RORER RETAINING ARMOUR DESPITE "FINANCIALLY ATTRACTIVE" OFFERS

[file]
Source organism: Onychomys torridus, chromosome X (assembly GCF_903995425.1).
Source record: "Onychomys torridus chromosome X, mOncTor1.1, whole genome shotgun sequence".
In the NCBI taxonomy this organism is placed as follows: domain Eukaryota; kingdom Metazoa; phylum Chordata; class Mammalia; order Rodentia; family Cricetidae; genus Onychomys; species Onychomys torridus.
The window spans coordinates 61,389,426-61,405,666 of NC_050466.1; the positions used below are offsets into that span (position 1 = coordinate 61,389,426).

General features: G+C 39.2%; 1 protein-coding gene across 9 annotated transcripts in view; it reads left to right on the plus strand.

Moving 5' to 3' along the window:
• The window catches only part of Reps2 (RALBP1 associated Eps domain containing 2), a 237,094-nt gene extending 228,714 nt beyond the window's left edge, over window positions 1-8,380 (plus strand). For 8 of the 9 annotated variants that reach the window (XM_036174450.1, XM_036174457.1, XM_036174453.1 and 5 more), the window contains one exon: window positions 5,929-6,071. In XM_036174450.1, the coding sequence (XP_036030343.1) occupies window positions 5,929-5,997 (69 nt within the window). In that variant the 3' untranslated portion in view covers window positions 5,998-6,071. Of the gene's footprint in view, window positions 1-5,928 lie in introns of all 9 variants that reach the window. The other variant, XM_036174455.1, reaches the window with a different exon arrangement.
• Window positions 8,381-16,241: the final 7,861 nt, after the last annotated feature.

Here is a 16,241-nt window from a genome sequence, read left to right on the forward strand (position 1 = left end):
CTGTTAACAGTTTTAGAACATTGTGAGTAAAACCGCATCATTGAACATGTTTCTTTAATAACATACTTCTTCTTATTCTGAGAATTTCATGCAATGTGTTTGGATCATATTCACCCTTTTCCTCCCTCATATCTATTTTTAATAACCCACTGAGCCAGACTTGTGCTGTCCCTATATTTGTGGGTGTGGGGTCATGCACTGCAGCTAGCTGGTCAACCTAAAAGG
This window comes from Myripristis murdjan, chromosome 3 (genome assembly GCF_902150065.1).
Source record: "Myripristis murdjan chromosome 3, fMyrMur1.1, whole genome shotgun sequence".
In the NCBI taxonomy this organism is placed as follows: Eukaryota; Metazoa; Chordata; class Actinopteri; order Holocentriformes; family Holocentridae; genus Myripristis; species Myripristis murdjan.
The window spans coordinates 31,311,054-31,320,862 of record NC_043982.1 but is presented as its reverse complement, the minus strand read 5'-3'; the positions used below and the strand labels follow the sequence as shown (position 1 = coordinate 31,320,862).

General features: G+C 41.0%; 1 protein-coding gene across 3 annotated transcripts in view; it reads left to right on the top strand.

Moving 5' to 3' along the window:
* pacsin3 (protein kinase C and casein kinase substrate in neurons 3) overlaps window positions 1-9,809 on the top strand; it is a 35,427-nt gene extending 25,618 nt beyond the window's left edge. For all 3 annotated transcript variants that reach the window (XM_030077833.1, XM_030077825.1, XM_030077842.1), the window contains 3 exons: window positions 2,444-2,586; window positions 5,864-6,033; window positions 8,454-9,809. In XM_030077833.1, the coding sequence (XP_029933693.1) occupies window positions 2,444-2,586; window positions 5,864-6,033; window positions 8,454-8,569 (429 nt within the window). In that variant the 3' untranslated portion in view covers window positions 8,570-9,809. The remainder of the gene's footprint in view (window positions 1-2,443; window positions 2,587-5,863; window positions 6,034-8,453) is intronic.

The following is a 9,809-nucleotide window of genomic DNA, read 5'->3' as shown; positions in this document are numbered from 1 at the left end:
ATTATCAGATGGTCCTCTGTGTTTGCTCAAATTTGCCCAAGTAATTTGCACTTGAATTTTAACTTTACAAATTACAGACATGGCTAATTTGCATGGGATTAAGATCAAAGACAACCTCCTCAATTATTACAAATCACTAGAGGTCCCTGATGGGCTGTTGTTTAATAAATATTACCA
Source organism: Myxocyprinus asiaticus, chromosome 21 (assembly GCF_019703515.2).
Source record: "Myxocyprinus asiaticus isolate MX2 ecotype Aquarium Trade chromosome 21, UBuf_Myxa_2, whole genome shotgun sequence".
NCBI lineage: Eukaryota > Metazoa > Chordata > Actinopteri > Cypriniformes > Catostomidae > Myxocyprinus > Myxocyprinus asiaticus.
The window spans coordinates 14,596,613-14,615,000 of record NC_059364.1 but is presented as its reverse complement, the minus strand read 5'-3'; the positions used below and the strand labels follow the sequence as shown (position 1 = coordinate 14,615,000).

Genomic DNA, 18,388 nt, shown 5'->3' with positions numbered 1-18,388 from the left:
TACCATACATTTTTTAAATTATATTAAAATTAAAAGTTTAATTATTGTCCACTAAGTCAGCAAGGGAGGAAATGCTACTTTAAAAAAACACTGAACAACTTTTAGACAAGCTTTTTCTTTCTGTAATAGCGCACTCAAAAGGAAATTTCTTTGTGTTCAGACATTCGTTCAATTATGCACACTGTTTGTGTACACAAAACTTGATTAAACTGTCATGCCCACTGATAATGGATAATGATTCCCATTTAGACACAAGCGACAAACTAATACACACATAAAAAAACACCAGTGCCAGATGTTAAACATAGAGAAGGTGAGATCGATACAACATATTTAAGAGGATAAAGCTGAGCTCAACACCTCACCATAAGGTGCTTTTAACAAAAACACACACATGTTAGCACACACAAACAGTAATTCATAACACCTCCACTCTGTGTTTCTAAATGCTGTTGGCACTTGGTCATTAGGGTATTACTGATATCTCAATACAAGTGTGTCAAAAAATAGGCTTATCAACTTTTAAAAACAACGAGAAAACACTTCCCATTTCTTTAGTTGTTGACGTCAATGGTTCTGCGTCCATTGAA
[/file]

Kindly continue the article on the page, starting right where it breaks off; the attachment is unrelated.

RORER RETAINING ARMOUR DESPITE "FINANCIALLY ATTRACTIVE" OFFERS, the company announced in a Dec. 18 press release. "After careful analysis of several good offers, we have determined we can return greater value to our shareholders by keeping and optimizing Armour than by trading it," Rorer Chairman Robert Cawthorn stated. "The offers we received did not include a suitable product exchange," Rorer explained. In July, the company made public its intention to consider trading the hospital-focused Armour business for existing Rx or OTC pharmaceutical product lines that would fit better with Rorer's physicianoriented marketing operation ("The Pink Sheet" July 7, p. 6). The firm hedged its bet at the time, emphasizing that if a prospective deal did not result in an acceptable product stream or combination of products and cash, it might not sell Armour. "While the offers we received were financially attractive, they did not recognize the growth potential incumbent in Armour's first rate products, personnel, and research," the release states. Reportedly, Rorer looked at three offers, including a bid from a former Armour exec. Rorer noted that Armour has "several significant" new products under development including Monoclate, a Factor VIII blood product produced through a patented monoclonal antibody process. "By keeping Armour, I think we can best accelerate Rorer's growth," Cawthorn said. Rorer purchased Armour and USV from Revlon about a year ago in a $690 mil. cash deal. According to the release, Armour had worldwide sales of approximately $160 mil. in 1985 and ranked 15th in terms of sales of companies serving hospitals in the U.S. pharmaceutical market. Approximately 100 Armour sales reps cover the U.S. market.
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